Heading for Glengoole after turning off the M8, there’s a sign to the right for Boulick Burial Ground. I’d been there once before but it wasn’t such a great day for photos. Driving home from Durrow last weekend I decided to stop by again.
Shanrahan Cemetery, just outside Clogheen, is the burial place of Fr. Nicholas Sheehy. Fr. Sheehy was born in Fethard in 1728 and was Parish Priest in Clogheen. He was a friend of the ‘Whiteboys’, (a secret Irish organisation that rebelled against landlords and tithe collectors).
In 1766 Fr. Sheehy was tried in Clonmel for the murder of a John Bridge. He was convicted, and hung, drawn and quartered (a very gruesome death that I cringe at the thought of, ever since watching Braveheart). He protested his innocence to the end, and I read somewhere that, to this day, a black cloud hangs over Clonmel as a result of this wrongdoing. I can testify though that the black could only appears when I hang my washing out.
Detailed information on Fr. Sheehy can be found on Waterford Museum’s website. It’s an interesting read.
I’m trying to identify the name of this cemetery near Ballymacarbry. Ally and I passed it on the way to Ardmore at the weekend and stopped to take some photos. It’s quite close to the grotto which is on the opposite side of the road.
Anyone any ideas?
Edit: I stumbled across a reference on Excavations.ie to a ‘Teampull na mBeinéad’ in Ballymacarbry, (Bennetschurch). The building in the photo below is an old schoolhouse. It would be nice to know when the schoolhouse was built and when it ceased to operate as a school. The website refers to the east wall of the church, which I think I saw on the day, but the site is extremely overgrown so it’s hard to know.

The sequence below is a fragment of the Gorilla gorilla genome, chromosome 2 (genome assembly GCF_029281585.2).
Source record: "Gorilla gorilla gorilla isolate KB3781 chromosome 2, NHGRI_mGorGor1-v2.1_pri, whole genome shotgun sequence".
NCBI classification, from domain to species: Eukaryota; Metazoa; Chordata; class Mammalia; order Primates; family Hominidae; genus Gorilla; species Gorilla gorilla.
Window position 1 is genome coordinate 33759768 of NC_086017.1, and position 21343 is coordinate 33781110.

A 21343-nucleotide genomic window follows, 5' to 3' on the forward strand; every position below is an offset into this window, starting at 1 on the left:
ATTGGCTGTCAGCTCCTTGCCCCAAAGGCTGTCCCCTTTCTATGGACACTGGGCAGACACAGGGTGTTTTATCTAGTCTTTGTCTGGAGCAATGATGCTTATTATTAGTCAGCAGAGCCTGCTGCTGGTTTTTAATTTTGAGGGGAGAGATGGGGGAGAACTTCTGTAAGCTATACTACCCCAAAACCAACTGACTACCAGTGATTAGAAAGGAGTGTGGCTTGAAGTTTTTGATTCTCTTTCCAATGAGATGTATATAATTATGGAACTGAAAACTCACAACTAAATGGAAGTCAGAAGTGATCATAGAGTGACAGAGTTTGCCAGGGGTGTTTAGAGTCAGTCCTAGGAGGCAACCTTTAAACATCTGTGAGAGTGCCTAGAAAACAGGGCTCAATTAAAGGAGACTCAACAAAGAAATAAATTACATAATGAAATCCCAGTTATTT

Meanwhile….on the 365 pix project…
My camera lens is FUBARED. At some stage it must have gotten a hard knock. The filter is wedged well and truly on, and there’s something rattling around inside which results in the focus ring jamming every so often. It’s a matter of (a long) time before I can afford a new one but all donations are greatly received in the meantime. 😉
I’m quite a bit behind with the whole 365 project, not because of the camera, but partly due to putting in some work for my Honours Degree (4 years finished….finally), and partly because a close family member wasn’t well over the last few months and I had to do a bit of running around to hospitals, doctors, etc.
With another close family member undergoing hospital treatment at the moment, I thought it was as good a time as any to visit The Holy Cross in Clonmel. I’m not very religious or anything, but I feel that God must be able to hear a prayer or two when it’s said at the top of a hill under a great, big holy cross.
The Holy Year Cross
Situated at the base of the Comeraghs, at the top of ‘Cnoc a Chomortais’, the Holy Year Cross was erected in 1950. Every year, on the August Bank Holiday, locals make the short climb to the top of the hill where mass is said.
I say ‘short climb’, but the truth is that the small space for cars to park at the base of the hill is VERY small, so for anyone who turns up late, then a longer walk is involved…and possibly a visit to A&E, suffering from exhaustion, before you ever make it to the cross.
I had some job keeping the rain off my lens for these photos, and the wind was something else. As I entered the church grounds clutching my camera to me, a man hurrying towards his car gave me a look that implied that I was completely bonkers.